The next place I arranged to stay was a suggestion from the book: L’Abbaye St. Maurice. I wrote an email to them in French, and they seemed to understand it, and I understood their response: get there before 4:45 pm. it was 40 km from Vevey- a nearly impossible walk with the hills. The walk would have me pass through Montreaux, famous for its Jazz Festival. Having lived in new Orleans, famous for its jazz, I wasn interested to see it, but the Montreaux festival is in July.
It is at this point that I’m getting a good lesson in the tactical realities of walking. I felt pressured for time, and ignorant of the resources available to me. Because I couldn’t lug around many guidebooks- and it would’ve taken specialized books for the villages through which I was passing- and didn’t speak the language well enough to chat with people, I had to use some combination of long and short planning and immediate responses. I can’t underestimate how helpful it was to have Joanne doing some internet research at home, Stateside, with my reconnoitering and reckoning.
All this is to say, I took a 12 minute train ride to save me 6 hours of walking. It is amazing how slow walking is. Early in the trip I admired beautiful French snails and likened my travels to their travails across the earth, and slugging my sack along alpine trails made me very much appreciate this short train ride. The train was from Vevey to Villeneuve. At Villeneuve I broke my fast at a bar, where there were quite a few men taking their morning beers and smokes. Pretty and courteous barmaid. If there had been some Rock and Roll playing- maybe some Rolling Stones or Howlin Wolf- I’d’ve started drinking too. But no, it’s a walking day.
The trail was very well marked and even included the distance and time. Being a slow walker, it was difficult for me to keep up with the time. It was a good way for me to pace myself. I came to the end of the lake and walked through various villages, each smaller than the previous. Cows appeared. Swiss cows have these huge pewter bells that are engraved, and are loud and pretty. When I arrived in Zurich there was a family- a mother and two boys- and the boys each had a big cow bell. It was incredibly cute, as the bells were about as long as their arms. Now I understood the reference.
I had yogurt in my pack and at one point passed a young man who spoke with an accent I couldn’t understand at all. He kept telling me something about my sack, and something blanc- white. He had a big white dog with him, so I thought maybe the dog wanted something in my sack? Dunno. Walking through the valley was easy, flat, green, cool. Walking along a dirt road with birch trees on my left, a towering mountain behind them, and mountains further away on my right.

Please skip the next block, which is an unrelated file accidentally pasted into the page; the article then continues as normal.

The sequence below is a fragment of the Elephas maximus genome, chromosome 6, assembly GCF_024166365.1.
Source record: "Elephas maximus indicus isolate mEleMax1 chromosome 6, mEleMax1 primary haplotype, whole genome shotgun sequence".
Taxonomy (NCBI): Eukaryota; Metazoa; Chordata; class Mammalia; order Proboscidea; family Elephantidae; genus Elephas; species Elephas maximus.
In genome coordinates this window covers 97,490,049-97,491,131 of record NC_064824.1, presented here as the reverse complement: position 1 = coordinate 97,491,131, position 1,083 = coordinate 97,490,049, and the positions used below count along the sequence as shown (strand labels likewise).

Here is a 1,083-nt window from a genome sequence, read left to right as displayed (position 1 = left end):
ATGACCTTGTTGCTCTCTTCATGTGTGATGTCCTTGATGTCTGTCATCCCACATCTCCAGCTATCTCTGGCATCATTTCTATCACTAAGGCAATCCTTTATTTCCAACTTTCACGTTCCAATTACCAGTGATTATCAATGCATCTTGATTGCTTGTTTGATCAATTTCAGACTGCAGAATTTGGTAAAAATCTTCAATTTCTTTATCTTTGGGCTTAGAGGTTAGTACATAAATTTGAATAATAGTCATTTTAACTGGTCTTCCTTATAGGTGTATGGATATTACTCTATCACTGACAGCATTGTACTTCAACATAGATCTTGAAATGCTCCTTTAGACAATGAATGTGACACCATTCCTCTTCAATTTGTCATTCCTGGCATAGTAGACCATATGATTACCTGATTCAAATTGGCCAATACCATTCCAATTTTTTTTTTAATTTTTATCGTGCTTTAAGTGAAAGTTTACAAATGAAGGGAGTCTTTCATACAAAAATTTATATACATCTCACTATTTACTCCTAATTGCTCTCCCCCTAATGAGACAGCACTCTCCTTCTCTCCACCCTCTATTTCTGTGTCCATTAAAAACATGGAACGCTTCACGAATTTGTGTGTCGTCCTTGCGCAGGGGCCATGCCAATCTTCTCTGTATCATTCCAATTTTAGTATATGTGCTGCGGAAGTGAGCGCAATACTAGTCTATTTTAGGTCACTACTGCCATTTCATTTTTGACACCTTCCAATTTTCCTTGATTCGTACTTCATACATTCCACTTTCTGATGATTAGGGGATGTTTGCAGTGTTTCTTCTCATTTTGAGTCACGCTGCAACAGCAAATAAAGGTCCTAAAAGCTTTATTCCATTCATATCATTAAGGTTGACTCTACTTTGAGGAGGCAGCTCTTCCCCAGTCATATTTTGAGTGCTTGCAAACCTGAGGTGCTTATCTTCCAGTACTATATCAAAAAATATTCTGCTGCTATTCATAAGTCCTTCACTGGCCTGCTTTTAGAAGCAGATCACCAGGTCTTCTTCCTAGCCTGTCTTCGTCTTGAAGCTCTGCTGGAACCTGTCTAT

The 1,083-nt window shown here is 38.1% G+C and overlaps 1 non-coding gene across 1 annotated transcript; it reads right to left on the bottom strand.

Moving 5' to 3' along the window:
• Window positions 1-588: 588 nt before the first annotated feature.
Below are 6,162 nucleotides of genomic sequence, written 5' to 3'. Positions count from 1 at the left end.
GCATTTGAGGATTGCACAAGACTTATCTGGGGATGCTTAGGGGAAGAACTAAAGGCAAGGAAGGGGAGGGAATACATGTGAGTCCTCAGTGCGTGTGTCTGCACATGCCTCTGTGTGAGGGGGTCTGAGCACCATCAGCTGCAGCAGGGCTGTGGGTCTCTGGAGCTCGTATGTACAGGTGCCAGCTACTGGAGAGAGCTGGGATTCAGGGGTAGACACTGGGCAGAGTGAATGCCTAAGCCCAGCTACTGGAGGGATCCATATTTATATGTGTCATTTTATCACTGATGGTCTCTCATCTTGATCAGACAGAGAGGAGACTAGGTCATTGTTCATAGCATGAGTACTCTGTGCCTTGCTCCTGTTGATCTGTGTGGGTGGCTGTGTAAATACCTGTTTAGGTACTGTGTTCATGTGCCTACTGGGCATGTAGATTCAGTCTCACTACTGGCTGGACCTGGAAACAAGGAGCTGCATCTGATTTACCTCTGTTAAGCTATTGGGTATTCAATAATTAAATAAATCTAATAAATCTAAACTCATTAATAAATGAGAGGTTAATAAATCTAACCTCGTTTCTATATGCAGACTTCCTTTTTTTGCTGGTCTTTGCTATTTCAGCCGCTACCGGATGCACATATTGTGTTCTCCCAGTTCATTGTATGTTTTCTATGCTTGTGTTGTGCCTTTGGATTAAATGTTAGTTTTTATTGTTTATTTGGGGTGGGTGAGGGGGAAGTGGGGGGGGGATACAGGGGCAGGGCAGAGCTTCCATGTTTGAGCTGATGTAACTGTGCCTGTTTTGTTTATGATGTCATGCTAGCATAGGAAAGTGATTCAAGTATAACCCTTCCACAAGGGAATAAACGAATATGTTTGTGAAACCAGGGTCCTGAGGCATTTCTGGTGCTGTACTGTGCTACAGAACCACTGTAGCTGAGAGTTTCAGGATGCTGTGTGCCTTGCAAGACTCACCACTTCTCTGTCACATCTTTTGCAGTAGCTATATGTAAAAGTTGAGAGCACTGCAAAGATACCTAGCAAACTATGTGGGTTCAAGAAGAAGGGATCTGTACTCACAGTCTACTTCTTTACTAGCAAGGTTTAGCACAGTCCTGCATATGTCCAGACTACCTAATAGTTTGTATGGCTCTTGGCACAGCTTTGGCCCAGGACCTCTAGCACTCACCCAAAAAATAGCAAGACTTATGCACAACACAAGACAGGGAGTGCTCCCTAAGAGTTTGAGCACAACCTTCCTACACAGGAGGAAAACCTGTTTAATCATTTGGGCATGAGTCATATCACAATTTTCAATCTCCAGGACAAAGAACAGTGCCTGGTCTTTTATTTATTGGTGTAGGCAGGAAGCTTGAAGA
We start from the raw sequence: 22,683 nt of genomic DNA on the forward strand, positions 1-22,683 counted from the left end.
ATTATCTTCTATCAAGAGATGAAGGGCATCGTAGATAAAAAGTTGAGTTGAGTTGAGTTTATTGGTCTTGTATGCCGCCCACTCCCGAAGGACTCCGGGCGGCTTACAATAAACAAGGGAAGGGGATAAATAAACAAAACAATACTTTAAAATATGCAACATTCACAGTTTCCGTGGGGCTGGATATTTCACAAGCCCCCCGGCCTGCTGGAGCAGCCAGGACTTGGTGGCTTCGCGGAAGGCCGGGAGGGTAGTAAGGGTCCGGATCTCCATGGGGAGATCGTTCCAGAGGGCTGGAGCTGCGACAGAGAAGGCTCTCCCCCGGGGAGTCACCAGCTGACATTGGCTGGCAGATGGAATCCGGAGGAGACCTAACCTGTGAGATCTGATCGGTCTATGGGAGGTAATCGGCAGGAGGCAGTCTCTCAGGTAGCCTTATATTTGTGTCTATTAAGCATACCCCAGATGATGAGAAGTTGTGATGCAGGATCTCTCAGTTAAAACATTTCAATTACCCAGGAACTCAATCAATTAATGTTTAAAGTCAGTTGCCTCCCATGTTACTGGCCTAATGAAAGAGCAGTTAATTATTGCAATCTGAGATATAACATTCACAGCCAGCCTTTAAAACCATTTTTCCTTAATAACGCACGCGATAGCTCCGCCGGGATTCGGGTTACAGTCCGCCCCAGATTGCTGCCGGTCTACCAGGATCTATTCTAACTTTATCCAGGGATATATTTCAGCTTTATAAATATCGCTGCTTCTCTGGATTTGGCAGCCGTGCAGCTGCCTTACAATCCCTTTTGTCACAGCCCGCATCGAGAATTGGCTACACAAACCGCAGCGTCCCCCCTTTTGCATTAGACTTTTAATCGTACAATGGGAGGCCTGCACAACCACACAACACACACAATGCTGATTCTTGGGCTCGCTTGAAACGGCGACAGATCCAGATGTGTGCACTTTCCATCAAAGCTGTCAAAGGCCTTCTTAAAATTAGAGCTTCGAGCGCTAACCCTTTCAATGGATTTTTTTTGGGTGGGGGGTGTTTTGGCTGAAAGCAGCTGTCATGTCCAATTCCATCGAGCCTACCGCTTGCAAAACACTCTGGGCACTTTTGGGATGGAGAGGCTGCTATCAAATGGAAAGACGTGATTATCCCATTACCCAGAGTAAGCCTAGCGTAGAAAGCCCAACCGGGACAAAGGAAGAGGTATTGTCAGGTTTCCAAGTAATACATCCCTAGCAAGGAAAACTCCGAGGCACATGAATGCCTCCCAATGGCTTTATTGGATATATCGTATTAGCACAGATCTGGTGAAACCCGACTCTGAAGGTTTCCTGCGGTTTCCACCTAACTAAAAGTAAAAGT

Came upon two elderly women with two dogs and two children. They were very curious about what I was doing, and when I said I was walking from Ronchamp to Rome, one of them exclaimed that she was from Ronchamp. I could understand her French, and explained to me that my yogurt was all spilled down my sack. So I sat down right there and scraped it off, eating it. They must’ve thought I was crazy.
Moving on, the road is long and straight, now I’m in a birch forest. interspersed with fields of cows and poppies. I passed a hunky muscle man walking his little shar-pei. He had lived in California for 5 years and was a snowboarder, preferred wintertime. He directed me to turn right in the woods and take the trail to the river Rhone. Sure enough there was a trail and then there was the river- a much better walk. The river was silty, fast, quiet. Cows and wheat on either side. Passing villages on the left, then right. The Swiss have a wonderful way to get across rivers wiouth a bridge: they’ll use a line to span the river and hang it about 6 feet above the water. A flat-bottomed boat with a rudder is attached to the line. When you push the rudder right, the boat glides across the line, pushed by the force of the river as directed by the rudder.
The abbey at St Maurice was founded in the 4th century. There was a perpetual psalmody- psalm-singing 24 hours a day- there for about 400 years. link:
Walking into and around the place, the church seems to always be there. Maybe because the village buildings are built in the same style and stones as the church. Or because the valley seems to be tight there, and the mountains are always looming overhead, the town seems to be an interior space surrounded by wilds and lorded over by the church. I stayed in a little apartment in a an old building attached to the church and its compund. I could hear women (nuns perhaps?) but see no one. I had skeleton keys and a long dark corridor that led to a little bright room. The World Cup was being played and the only cafe showing it was across the square from my window, so I had cheers and boos take me to sleep.
There continues to be beautiful chanting inside the church, and the next morning it was relaxing and rejuvinating to sit there and hear the music. While I was there it was also very human: the organist was practicing, and had to replay one part about 5 times before moving on.
Tarver on Via Francigena in retrosp… Pat Desmond on Via Francigena in retrosp… Tarver on Pontarlier-Laussanne- Vevey buddhistartnews on Pontarlier-Laussanne- Vevey aunt Edie on VF map